Finding the Right Stick for You
Choosing the perfect hockey stick is an art. No, really — a bad hockey stick or one that isn’t a match for your size and style can keep you from improving your techniques or ruin the techniques you’ve worked so hard to perfect. Maybe choosing the perfect hockey stick is a craft more than an art. Let’s go with that — it sounds cooler.
There are many factors to keep in mind when choosing a hockey stick for yourself or your young player. When you’re first starting out in hockey, there are plenty of middle-ground options for those who haven’t figured out exactly what they want in a hockey stick. But as your skills advance, so does your preference for hockey sticks. The beginner should only worry about hockey stick length.
Hockey Stick Length
Probably the most important aspect of choosing your hockey stick is deciding on the length. An improper hockey stick length makes a huge difference in whether or not you pull off those slap shots. Here are a few things to keep in mind:
If your stick is too short, you will miss a lot of pucks by swinging over them or, worse, you will have to skate bent over so that your stick will be on the ice.
If your stick is too long, you will have difficulty controlling the puck because the butt end of your stick will get caught up under your arms and across your body.
To cut your stick to the right length, stand up straight without your skates on. Put the tip of the blade on the ground between your feet and hold the stick in front of your face. Most players will want the stick to reach the tip of their nose. With skates on, your stick should reach to your chin. Some defensemen like longer sticks for additional reach and some forwards like a shorter stick for better stick handling.
Hockey Stick Flex
Another important aspect of an ice hockey stick is its flex. Hockey stick flex refers to how easily a stick shaft bends one inch when force is applied to it. Each hockey stick has a flex value that’s usually anywhere from 20 to 120. The lower the hockey stick flex value, the easier it is to bend.
For example, a hockey stick with a flex value of 100 requires 100 pounds of force to bend the shaft by one inch.
Generally, youth hockey sticks are much more flexible than professional adult hockey sticks. Hockey stick flex has more to do with skill level and personal preference than the size of the player. However, the longer the stick, the stiffer it will likely be.
Left-Handed and Right-Handed Hockey Sticks
As a person develops as a hockey player, they will naturally find a comfortable way to hold their hockey stick. One of the easiest ways to find out if the player needs a left-handed or right-handed hockey stick is to look at their hands’ positions on the flattest stick you can find.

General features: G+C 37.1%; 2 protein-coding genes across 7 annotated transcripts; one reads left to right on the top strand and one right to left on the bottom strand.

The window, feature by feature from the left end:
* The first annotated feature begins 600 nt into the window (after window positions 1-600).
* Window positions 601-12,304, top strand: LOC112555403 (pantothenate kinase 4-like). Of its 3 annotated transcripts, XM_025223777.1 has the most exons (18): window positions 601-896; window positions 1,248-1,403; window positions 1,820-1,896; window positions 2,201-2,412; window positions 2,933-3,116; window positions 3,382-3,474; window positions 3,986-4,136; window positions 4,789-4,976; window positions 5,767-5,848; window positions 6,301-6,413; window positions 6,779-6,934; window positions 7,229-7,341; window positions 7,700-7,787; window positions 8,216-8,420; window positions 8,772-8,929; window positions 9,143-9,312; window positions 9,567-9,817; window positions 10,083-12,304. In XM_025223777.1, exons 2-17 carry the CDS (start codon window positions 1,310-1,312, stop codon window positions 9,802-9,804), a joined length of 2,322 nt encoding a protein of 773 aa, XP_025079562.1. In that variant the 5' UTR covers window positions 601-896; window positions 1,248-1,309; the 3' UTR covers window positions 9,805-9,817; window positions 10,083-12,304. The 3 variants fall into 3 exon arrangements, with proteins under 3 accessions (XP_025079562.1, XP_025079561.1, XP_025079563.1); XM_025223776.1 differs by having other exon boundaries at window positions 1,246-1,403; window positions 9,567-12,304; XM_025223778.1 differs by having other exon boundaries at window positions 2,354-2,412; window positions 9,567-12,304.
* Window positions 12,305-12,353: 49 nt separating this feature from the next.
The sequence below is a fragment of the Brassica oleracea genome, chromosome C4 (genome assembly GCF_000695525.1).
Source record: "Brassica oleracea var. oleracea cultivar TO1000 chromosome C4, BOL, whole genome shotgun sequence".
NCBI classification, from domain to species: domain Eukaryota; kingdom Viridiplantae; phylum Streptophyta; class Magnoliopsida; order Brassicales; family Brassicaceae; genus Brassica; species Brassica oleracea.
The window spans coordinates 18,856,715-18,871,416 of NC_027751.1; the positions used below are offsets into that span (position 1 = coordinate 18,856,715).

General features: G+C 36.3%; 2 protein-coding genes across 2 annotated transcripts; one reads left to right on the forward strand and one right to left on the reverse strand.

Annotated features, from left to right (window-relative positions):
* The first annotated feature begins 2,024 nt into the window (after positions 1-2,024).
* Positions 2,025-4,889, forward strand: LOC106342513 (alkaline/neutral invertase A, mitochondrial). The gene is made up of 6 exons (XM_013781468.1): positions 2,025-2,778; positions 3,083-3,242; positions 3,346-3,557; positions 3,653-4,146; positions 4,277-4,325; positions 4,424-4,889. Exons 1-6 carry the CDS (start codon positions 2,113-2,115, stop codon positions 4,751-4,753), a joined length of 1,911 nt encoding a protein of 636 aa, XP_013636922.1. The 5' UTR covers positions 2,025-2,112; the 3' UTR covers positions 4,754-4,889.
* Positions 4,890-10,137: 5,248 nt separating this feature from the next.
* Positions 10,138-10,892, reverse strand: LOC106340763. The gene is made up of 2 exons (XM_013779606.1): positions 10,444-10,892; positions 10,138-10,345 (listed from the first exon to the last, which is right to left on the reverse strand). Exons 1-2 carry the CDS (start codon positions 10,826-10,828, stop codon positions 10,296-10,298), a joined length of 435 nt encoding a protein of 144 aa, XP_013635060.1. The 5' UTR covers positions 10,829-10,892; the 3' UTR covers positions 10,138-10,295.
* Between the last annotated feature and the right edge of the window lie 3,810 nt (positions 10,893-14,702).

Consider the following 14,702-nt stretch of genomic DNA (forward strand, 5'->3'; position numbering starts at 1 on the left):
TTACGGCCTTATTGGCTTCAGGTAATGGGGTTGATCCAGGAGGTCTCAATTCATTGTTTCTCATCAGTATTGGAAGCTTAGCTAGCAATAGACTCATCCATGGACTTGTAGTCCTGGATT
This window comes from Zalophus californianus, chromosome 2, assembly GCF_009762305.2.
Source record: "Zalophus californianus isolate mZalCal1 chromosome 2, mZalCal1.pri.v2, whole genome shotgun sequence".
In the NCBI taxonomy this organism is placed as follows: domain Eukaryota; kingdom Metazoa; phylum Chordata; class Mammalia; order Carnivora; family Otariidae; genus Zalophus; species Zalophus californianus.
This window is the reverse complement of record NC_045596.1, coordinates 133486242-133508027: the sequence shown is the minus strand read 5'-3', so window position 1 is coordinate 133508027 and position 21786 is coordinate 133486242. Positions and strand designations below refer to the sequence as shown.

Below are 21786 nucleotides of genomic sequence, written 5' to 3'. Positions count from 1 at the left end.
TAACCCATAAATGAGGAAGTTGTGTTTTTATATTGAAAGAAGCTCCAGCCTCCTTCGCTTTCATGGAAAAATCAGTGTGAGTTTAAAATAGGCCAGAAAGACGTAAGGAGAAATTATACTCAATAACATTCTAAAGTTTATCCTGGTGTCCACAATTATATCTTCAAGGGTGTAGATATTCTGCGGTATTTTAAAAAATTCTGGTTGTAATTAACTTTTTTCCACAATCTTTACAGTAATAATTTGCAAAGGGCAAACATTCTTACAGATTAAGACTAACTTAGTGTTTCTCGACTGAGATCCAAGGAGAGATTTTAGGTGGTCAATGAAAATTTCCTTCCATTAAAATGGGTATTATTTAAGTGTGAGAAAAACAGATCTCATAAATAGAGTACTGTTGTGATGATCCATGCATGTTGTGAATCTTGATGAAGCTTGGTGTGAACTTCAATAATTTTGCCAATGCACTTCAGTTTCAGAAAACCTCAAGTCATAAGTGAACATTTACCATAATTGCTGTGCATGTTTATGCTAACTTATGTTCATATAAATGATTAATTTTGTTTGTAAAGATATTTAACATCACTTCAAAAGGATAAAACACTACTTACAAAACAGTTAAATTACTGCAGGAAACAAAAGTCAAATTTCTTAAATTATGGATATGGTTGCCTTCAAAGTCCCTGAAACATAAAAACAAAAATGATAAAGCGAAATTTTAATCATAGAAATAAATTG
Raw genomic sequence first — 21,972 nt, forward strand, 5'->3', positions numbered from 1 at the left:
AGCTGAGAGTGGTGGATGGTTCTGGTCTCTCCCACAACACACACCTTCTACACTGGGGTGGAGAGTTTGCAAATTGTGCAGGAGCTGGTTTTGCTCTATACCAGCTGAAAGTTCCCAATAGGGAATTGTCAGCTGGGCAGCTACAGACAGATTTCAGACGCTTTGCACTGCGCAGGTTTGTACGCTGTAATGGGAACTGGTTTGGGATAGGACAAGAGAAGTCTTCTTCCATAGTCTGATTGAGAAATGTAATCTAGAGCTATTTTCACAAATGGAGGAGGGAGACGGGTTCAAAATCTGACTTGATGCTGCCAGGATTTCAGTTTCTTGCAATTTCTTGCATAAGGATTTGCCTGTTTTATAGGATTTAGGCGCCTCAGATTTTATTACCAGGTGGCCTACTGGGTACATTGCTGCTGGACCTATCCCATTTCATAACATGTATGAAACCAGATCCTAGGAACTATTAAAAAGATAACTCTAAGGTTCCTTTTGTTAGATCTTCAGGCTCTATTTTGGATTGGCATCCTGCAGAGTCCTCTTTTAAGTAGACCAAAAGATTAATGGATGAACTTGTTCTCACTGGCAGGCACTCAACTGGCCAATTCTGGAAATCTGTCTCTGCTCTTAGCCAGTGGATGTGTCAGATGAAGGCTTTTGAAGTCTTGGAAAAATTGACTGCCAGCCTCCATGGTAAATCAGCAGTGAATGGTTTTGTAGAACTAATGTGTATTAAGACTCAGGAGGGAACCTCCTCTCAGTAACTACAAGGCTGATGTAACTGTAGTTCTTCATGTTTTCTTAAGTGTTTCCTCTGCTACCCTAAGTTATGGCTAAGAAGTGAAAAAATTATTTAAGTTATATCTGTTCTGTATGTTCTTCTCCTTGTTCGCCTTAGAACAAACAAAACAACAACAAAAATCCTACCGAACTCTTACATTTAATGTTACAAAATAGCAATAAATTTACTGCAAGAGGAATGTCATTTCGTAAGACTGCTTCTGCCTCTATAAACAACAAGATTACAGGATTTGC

If the right hand is holding the stick above the left, the player needs a left-handed hockey stick. If the right hand is holding the stick below the left, the player needs a right-handed hockey stick.
Better yet, find both a right-handed and left-handed hockey stick and take a few practice shots to find out which one feels right.
Hockey Stick Curve
Choosing a hockey stick curve pattern, or blade pattern, is arguably the most personal choice when deciding between hockey sticks. This is because blade styles are more about what kind of player you are. Each hockey stick curve pattern is designed with a certain playing style in mind.
There are three factors when it comes to blade patterns: face angle, curve depth, and curve type.
There are three main hockey stick curve types: toe, mid, and heel. These terms refer to where on the blade the curvature is most prominent. The toe is in the top third of the blade, the mid is in the middle, and the heel is in the last third. Getting a feel for each curve type is an important part of choosing a hockey stick, especially at the intermediate and advanced skill levels.
There are deep, moderate, and slight curve depths to choose from. The deeper the hockey stick’s curve depth, the deeper the pocket where a puck can sit.
A hockey stick curve’s face angle refers to how open or closed its blade is. A blade with a closed-face angle sits more perpendicular to the ice, while a more open-faced angle is twisted away from the puck. At lower skill levels, the closed-face angle is more popular, as open-faced angles are more for lifting the puck.
Explore Our Hockey Stick Selection Here at Gunzo’s!
At Gunzo’s, we take pride in our massive selection of hockey sticks — and you can find this massive selection at our three locations in Chicago, Morton Grove, and River Forest. Our wide array of options has been curated to make sure you have access to the best hockey sticks that fit your style and skill level.
We have some of the top brands in the game: Bauer hockey sticks, Warrior hockey sticks, Easton hockey sticks, Reebok hockey sticks, CCM hockey sticks, and more. The wide range of hockey sticks for sale at our stores lets you find the right size and style of stick for your game while staying on budget.
If you have additional questions about hockey player sticks, hockey player stick accessories, or even goalie sticks, simply contact us online. We’d love to hear from you, and we respond to inquiries quickly. You can also give us a call during our business hours at 1-800-PRO-GOAL.
The knowledgeable team members at our three locations can also help you shop around to find the best hockey stick for your style. If you’re new to the game and not sure what you want yet, we can guide you to a hockey stick that will get you slamming slap shots in no time.
Explore our hockey stick selection here at Gunzo’s!
At Gunzo’s, we take pride in our massive selection of hockey sticks—and you can find this massive selection at our three locations. If you have additional questions about hockey player sticks, hockey player stick accessories, or even goalie sticks, simply contact us online. We’d love to hear from you, and we respond to inquiries quickly.